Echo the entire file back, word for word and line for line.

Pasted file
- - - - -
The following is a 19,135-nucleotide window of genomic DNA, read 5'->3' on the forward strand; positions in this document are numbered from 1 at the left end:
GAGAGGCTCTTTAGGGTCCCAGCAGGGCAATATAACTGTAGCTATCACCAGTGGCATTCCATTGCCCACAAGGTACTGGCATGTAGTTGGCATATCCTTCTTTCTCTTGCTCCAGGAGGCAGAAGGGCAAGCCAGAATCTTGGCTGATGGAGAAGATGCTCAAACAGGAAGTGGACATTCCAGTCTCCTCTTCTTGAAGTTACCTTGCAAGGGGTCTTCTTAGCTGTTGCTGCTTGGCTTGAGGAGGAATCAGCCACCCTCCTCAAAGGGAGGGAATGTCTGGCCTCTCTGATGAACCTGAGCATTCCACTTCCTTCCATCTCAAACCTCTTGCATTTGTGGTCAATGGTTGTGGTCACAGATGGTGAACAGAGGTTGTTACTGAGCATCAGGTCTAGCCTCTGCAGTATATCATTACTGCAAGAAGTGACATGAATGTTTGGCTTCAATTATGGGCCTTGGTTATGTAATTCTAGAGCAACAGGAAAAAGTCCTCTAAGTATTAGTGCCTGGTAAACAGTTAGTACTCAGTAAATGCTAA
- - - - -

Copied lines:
The following is a 19,135-nucleotide window of genomic DNA, read 5'->3' on the forward strand; positions in this document are numbered from 1 at the left end:
GAGAGGCTCTTTAGGGTCCCAGCAGGGCAATATAACTGTAGCTATCACCAGTGGCATTCCATTGCCCACAAGGTACTGGCATGTAGTTGGCATATCCTTCTTTCTCTTGCTCCAGGAGGCAGAAGGGCAAGCCAGAATCTTGGCTGATGGAGAAGATGCTCAAACAGGAAGTGGACATTCCAGTCTCCTCTTCTTGAAGTTACCTTGCAAGGGGTCTTCTTAGCTGTTGCTGCTTGGCTTGAGGAGGAATCAGCCACCCTCCTCAAAGGGAGGGAATGTCTGGCCTCTCTGATGAACCTGAGCATTCCACTTCCTTCCATCTCAAACCTCTTGCATTTGTGGTCAATGGTTGTGGTCACAGATGGTGAACAGAGGTTGTTACTGAGCATCAGGTCTAGCCTCTGCAGTATATCATTACTGCAAGAAGTGACATGAATGTTTGGCTTCAATTATGGGCCTTGGTTATGTAATTCTAGAGCAACAGGAAAAAGTCCTCTAAGTATTAGTGCCTGGTAAACAGTTAGTACTCAGTAAATGCTAA